...that a reasonable person would find hostile or abusive—is beyond Title VII's purview.” [8 F.Supp.3d 332]Harris v. Forklift Sys., Inc., 510 U.S. 17, 21–22, 114 S.Ct. 367, 126 L.Ed.2d 295 (1993); see also Russo, 972 F.Supp.2d at 447, 2013 WL 5346427, at *12. “Isolated incidents generally will......
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4 firm's commentaries
  • Annual Report On EEOC Developments - Fiscal Year 2021
    • United States
    • JD Supra United States
    • April 26, 2022
    ...not entitle the charging party to punitive damages.613 605 Id. at *8. 606 Id. 607 Id., quoting Harris v. Fork lift Sys., Inc., 510 U.S. 17, 23 (1993).608 Id. at *8. 609 Id. at **8-10. 610 Id. at *10. 611 Id. at **11-12.612 503 F. Supp. 3d 801 ( W.D. Wis. 2020).613 Id. at Littler Mendelson, ......
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    • United States
    • Mondaq United States
    • September 18, 2021
    ...sexual harassment in the workplace without making every "pass" actionable. For example, in Harris v. Forklift Systems, 510 U.S. 17 (1993), the Supreme Court held that harassing conduct must be "severe" or "pervasive" enough to create an objectively hostile or a......
  • Sexual Harassment Workplace Investigations In The MeToo Era
    • United States
    • Mondaq United States
    • September 18, 2021
    ...sexual harassment in the workplace without making every "pass" actionable. For example, in Harris v. Forklift Systems, 510 U.S. 17 (1993), the Supreme Court held that harassing conduct must be "severe" or "pervasive" enough to create an objectively hostile or a......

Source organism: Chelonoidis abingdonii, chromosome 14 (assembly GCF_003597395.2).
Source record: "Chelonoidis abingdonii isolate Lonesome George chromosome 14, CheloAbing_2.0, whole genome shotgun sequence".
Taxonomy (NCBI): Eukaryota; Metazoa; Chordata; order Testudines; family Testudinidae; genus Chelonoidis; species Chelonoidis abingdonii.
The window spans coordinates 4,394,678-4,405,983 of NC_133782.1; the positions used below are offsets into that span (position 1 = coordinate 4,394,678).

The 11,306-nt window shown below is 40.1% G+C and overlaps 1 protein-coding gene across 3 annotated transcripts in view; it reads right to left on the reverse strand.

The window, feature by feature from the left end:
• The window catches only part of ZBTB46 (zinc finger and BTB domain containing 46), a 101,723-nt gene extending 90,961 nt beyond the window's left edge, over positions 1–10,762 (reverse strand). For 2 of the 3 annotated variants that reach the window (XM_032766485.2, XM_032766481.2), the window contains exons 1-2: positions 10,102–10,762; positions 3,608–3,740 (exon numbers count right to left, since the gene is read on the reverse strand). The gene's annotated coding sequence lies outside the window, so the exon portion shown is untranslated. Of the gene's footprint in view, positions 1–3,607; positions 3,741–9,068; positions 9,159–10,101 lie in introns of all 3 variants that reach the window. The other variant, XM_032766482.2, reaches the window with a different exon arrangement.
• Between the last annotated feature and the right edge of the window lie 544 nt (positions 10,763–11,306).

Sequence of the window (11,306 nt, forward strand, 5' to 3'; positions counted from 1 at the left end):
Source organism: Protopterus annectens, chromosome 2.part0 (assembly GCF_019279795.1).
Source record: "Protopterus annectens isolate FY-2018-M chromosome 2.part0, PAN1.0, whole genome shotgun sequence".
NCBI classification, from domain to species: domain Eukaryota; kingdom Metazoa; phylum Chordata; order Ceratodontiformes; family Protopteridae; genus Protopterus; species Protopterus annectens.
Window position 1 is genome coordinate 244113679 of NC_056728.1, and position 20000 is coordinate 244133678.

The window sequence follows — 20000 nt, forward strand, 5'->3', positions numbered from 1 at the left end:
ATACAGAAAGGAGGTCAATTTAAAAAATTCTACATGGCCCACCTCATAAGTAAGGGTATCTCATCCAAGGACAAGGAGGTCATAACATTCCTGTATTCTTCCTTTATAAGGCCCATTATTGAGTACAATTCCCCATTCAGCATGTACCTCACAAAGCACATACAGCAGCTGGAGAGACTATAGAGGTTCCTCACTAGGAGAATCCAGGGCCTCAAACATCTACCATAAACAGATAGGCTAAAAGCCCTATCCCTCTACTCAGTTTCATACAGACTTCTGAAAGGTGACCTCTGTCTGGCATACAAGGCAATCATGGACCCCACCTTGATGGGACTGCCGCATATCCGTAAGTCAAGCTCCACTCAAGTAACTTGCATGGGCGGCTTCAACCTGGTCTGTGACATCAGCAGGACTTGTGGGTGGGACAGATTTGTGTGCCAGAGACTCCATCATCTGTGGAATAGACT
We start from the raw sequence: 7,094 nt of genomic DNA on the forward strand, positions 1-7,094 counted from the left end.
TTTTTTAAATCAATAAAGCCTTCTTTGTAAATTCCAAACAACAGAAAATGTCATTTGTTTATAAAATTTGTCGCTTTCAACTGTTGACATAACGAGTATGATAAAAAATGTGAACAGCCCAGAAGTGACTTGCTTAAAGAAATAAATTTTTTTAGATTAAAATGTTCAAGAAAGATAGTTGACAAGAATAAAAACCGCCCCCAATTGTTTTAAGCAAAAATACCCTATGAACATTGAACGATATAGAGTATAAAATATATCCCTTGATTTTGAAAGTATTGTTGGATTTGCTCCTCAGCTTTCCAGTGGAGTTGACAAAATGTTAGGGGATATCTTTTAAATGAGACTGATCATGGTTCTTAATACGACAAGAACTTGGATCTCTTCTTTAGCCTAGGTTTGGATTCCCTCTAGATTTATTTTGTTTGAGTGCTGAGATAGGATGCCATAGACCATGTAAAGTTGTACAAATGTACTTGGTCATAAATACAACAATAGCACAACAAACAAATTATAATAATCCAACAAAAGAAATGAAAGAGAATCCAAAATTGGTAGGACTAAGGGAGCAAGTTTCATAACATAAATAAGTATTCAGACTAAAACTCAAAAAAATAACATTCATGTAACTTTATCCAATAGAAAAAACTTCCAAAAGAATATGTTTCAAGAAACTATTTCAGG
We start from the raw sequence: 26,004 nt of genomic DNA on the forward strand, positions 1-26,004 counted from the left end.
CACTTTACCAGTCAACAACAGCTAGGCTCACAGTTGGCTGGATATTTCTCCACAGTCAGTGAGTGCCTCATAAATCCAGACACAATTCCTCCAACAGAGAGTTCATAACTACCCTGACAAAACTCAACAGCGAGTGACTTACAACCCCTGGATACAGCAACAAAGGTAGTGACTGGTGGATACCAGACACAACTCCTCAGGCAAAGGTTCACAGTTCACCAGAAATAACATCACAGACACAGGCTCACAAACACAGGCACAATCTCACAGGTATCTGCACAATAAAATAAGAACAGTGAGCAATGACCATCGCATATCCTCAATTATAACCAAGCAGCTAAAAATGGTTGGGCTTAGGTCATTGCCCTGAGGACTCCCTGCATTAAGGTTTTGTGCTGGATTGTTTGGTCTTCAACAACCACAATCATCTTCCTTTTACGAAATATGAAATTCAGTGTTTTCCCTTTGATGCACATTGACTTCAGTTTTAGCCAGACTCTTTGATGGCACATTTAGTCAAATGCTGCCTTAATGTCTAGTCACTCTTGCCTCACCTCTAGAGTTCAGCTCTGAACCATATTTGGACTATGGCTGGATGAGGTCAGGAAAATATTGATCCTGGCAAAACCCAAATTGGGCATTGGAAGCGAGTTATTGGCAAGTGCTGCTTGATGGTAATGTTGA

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    ...their employment counsel to keep up with recommended practices and avoid unnecessary risks. Footnotes 1. Harris v. Forklift Sys., Inc., 510 U.S. 17, 21 2. Bellue v. East Baton Rouge Sheriff, No. 17-00576, 2018 WL 4365529 (M.D. La. Sept. 13, 2018). 3. Allen v. Ambu-Stat, LLC, 799 F. App'x 70......
10 books & journal articles
  • Sex Discrimination Claims Under Title Vii of the Civil Rights Act of 1964
    • United States
    • Georgetown Journal of Gender and the Law Nbr. XXII-2, January 2021
    • January 1, 2021
    ...1344–45 (11th Cir. 2000) (citing Henson v. City of Dundee, 682 F.2d 897, 903–05 (11th Cir. 1982)). 180. See Harris v. Forklift Sys., Inc., 510 U.S. 17, 23 (1993); Butler v. Ysleta Indep. Sch. Dist., 161 F.3d 263, 270 (5th Cir. 1998) (adding the workplace competence factor). 181. See Harris,......
  • How Sexual Harassment Law Failed Its Feminist Roots
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    • Georgetown Journal of Gender and the Law Nbr. XXII-1, October 2020
    • October 1, 2020
    ...and therefore welcomed them generally”; the court of appeals held that this conclusion was in error). 49. Harris v. Forklift Sys., Inc., 510 U.S. 17 (1993). The word “unwelcome” does not appear at all in the following Supreme Court decisions dealing with harassment under Title VII: Landgraf......
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    • United States
    • Business and Society Review Nbr. 107-4, December 2002
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    ...(1998).498 BUSINESS AND SOCIETY REVIEW 10. Meritor Savings Bank, FSB v. Vinson, 477 U.S. 57 (1986).11. Harris v. Forklift Systems, Inc., 510 U.S. 17 (1993).12. Young v. Southwestern Savings and Loan, 509 F.2d 140 (5th Cir. 1975).13. Jones v. Flagship International, 793 F.2d 914 (5th Cir. 19......
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    • Georgetown Law Journal Nbr. 109-3, February 2021
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    ...aff’d sub nom. Meritor Savings Bank, FSB v. Vinson, 477 U.S. 57 (1986). 44. Vinson, 753 F.2d at 152. 45. Meritor, 477 U.S. at 68. 46. 510 U.S. 17, 20 (1993). 47. Id. at 21. 48. Id. at 22. 49. Vicki Schultz, Reconceptualizing Sexual Harassment, 107 YALE L.J. 1683, 1686 (1998) [hereinafter Sc......